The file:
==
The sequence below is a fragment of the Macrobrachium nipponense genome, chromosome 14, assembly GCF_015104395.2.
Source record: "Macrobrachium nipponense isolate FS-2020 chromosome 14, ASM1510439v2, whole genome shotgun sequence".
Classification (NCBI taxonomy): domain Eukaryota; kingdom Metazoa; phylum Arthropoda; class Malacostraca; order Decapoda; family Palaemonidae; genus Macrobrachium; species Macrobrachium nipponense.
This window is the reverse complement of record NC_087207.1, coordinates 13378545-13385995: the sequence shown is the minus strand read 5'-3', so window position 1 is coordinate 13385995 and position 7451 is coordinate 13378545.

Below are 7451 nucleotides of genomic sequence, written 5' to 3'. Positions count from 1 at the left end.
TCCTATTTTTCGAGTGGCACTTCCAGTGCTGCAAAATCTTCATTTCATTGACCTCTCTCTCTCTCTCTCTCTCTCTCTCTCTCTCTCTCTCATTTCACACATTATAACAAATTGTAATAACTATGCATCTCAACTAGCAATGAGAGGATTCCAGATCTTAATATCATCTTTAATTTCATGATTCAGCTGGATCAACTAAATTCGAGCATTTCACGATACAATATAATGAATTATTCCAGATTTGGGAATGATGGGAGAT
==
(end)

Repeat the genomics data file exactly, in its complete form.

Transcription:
The sequence below is a fragment of the Macrobrachium nipponense genome, chromosome 14, assembly GCF_015104395.2.
Source record: "Macrobrachium nipponense isolate FS-2020 chromosome 14, ASM1510439v2, whole genome shotgun sequence".
Classification (NCBI taxonomy): domain Eukaryota; kingdom Metazoa; phylum Arthropoda; class Malacostraca; order Decapoda; family Palaemonidae; genus Macrobrachium; species Macrobrachium nipponense.
This window is the reverse complement of record NC_087207.1, coordinates 13378545-13385995: the sequence shown is the minus strand read 5'-3', so window position 1 is coordinate 13385995 and position 7451 is coordinate 13378545.

Below are 7451 nucleotides of genomic sequence, written 5' to 3'. Positions count from 1 at the left end.
TCCTATTTTTCGAGTGGCACTTCCAGTGCTGCAAAATCTTCATTTCATTGACCTCTCTCTCTCTCTCTCTCTCTCTCTCTCTCTCTCTCTCATTTCACACATTATAACAAATTGTAATAACTATGCATCTCAACTAGCAATGAGAGGATTCCAGATCTTAATATCATCTTTAATTTCATGATTCAGCTGGATCAACTAAATTCGAGCATTTCACGATACAATATAATGAATTATTCCAGATTTGGGAATGATGGGAGAT